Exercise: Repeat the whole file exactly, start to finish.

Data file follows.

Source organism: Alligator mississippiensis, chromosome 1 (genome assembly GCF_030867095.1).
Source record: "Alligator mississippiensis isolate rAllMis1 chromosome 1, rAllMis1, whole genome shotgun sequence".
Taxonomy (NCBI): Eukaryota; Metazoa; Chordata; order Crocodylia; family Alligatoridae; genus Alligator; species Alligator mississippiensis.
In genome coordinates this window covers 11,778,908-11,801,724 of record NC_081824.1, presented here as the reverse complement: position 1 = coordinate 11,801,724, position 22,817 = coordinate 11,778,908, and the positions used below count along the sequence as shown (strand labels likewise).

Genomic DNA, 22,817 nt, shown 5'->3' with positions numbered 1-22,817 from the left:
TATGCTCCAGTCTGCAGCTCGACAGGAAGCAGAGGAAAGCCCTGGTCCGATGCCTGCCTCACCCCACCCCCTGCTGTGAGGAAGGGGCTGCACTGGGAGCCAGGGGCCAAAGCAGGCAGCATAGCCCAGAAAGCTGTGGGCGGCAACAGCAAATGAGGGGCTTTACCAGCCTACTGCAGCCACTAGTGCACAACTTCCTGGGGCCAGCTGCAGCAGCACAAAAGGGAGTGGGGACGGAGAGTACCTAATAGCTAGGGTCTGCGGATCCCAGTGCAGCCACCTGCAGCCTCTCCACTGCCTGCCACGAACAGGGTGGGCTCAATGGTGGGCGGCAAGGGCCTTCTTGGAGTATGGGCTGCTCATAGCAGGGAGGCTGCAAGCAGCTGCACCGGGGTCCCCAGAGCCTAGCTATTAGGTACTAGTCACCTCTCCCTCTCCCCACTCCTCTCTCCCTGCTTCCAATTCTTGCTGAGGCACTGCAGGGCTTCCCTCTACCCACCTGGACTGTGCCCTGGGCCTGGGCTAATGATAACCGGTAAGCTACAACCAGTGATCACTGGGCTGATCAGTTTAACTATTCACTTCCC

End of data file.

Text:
Source organism: Alligator mississippiensis, chromosome 1 (genome assembly GCF_030867095.1).
Source record: "Alligator mississippiensis isolate rAllMis1 chromosome 1, rAllMis1, whole genome shotgun sequence".
Taxonomy (NCBI): Eukaryota; Metazoa; Chordata; order Crocodylia; family Alligatoridae; genus Alligator; species Alligator mississippiensis.
In genome coordinates this window covers 11,778,908-11,801,724 of record NC_081824.1, presented here as the reverse complement: position 1 = coordinate 11,801,724, position 22,817 = coordinate 11,778,908, and the positions used below count along the sequence as shown (strand labels likewise).

Genomic DNA, 22,817 nt, shown 5'->3' with positions numbered 1-22,817 from the left:
TATGCTCCAGTCTGCAGCTCGACAGGAAGCAGAGGAAAGCCCTGGTCCGATGCCTGCCTCACCCCACCCCCTGCTGTGAGGAAGGGGCTGCACTGGGAGCCAGGGGCCAAAGCAGGCAGCATAGCCCAGAAAGCTGTGGGCGGCAACAGCAAATGAGGGGCTTTACCAGCCTACTGCAGCCACTAGTGCACAACTTCCTGGGGCCAGCTGCAGCAGCACAAAAGGGAGTGGGGACGGAGAGTACCTAATAGCTAGGGTCTGCGGATCCCAGTGCAGCCACCTGCAGCCTCTCCACTGCCTGCCACGAACAGGGTGGGCTCAATGGTGGGCGGCAAGGGCCTTCTTGGAGTATGGGCTGCTCATAGCAGGGAGGCTGCAAGCAGCTGCACCGGGGTCCCCAGAGCCTAGCTATTAGGTACTAGTCACCTCTCCCTCTCCCCACTCCTCTCTCCCTGCTTCCAATTCTTGCTGAGGCACTGCAGGGCTTCCCTCTACCCACCTGGACTGTGCCCTGGGCCTGGGCTAATGATAACCGGTAAGCTACAACCAGTGATCACTGGGCTGATCAGTTTAACTATTCACTTCCC